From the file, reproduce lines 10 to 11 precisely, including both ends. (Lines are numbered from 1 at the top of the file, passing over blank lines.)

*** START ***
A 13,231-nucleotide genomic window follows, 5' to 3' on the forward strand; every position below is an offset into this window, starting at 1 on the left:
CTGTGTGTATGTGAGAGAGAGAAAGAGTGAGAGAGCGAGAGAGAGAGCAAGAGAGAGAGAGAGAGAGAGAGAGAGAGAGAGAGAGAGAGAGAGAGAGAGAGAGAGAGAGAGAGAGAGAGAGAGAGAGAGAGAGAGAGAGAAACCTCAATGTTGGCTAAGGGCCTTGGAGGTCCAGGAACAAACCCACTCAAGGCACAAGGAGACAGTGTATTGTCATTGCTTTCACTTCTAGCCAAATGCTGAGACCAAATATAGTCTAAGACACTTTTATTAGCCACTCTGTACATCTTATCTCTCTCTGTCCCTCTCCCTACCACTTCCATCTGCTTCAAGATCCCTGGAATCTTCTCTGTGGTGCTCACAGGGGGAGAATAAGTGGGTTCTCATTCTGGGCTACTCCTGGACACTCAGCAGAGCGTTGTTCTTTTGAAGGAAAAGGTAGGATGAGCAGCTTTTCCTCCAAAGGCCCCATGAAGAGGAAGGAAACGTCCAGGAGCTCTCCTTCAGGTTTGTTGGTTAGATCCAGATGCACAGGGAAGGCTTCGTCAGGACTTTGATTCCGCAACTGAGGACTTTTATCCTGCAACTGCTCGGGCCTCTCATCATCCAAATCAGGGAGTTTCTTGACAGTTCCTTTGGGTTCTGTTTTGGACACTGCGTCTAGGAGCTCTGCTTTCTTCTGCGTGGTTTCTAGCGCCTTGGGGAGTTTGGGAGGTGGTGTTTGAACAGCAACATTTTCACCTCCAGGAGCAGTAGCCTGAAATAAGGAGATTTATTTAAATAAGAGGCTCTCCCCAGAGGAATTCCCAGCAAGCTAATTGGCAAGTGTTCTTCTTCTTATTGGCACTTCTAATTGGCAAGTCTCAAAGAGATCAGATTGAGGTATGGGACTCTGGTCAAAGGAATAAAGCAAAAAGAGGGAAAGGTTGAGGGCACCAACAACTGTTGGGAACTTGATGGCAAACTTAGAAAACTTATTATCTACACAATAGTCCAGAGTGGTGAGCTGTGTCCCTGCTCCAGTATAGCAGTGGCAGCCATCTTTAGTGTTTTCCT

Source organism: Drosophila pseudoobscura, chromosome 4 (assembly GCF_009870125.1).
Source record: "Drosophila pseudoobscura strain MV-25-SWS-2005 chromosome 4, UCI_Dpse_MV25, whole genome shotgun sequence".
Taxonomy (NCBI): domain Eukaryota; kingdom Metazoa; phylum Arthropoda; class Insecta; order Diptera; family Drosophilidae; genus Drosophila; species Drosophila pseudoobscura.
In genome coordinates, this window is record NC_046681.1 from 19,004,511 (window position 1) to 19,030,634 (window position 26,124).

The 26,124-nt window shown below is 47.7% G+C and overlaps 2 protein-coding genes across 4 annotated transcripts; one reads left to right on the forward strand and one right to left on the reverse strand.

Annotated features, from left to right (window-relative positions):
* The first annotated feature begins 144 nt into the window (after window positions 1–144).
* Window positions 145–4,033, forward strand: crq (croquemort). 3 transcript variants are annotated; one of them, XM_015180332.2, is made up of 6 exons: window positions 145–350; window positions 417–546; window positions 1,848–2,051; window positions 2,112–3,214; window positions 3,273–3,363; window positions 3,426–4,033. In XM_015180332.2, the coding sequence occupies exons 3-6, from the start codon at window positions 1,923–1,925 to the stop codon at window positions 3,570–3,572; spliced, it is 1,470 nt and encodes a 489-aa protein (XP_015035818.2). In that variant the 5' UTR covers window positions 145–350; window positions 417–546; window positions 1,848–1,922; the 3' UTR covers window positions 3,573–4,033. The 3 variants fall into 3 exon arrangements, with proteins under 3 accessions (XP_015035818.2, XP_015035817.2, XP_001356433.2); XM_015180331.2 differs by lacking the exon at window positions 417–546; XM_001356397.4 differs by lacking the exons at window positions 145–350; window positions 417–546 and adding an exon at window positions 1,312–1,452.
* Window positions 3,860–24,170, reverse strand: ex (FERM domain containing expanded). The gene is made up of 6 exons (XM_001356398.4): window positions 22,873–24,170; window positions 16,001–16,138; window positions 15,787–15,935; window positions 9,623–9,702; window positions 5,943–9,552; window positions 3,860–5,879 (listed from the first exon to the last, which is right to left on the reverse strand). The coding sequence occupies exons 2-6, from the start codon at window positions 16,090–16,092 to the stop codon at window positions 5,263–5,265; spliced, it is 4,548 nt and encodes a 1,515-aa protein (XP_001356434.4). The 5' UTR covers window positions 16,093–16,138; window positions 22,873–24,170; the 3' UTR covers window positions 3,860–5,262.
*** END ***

* Window positions 145–4,033, forward strand: crq (croquemort). 3 transcript variants are annotated; one of them, XM_015180332.2, is made up of 6 exons: window positions 145–350; window positions 417–546; window positions 1,848–2,051; window positions 2,112–3,214; window positions 3,273–3,363; window positions 3,426–4,033. In XM_015180332.2, the coding sequence occupies exons 3-6, from the start codon at window positions 1,923–1,925 to the stop codon at window positions 3,570–3,572; spliced, it is 1,470 nt and encodes a 489-aa protein (XP_015035818.2). In that variant the 5' UTR covers window positions 145–350; window positions 417–546; window positions 1,848–1,922; the 3' UTR covers window positions 3,573–4,033. The 3 variants fall into 3 exon arrangements, with proteins under 3 accessions (XP_015035818.2, XP_015035817.2, XP_001356433.2); XM_015180331.2 differs by lacking the exon at window positions 417–546; XM_001356397.4 differs by lacking the exons at window positions 145–350; window positions 417–546 and adding an exon at window positions 1,312–1,452.
* Window positions 3,860–24,170, reverse strand: ex (FERM domain containing expanded). The gene is made up of 6 exons (XM_001356398.4): window positions 22,873–24,170; window positions 16,001–16,138; window positions 15,787–15,935; window positions 9,623–9,702; window positions 5,943–9,552; window positions 3,860–5,879 (listed from the first exon to the last, which is right to left on the reverse strand). The coding sequence occupies exons 2-6, from the start codon at window positions 16,090–16,092 to the stop codon at window positions 5,263–5,265; spliced, it is 4,548 nt and encodes a 1,515-aa protein (XP_001356434.4). The 5' UTR covers window positions 16,093–16,138; window positions 22,873–24,170; the 3' UTR covers window positions 3,860–5,262.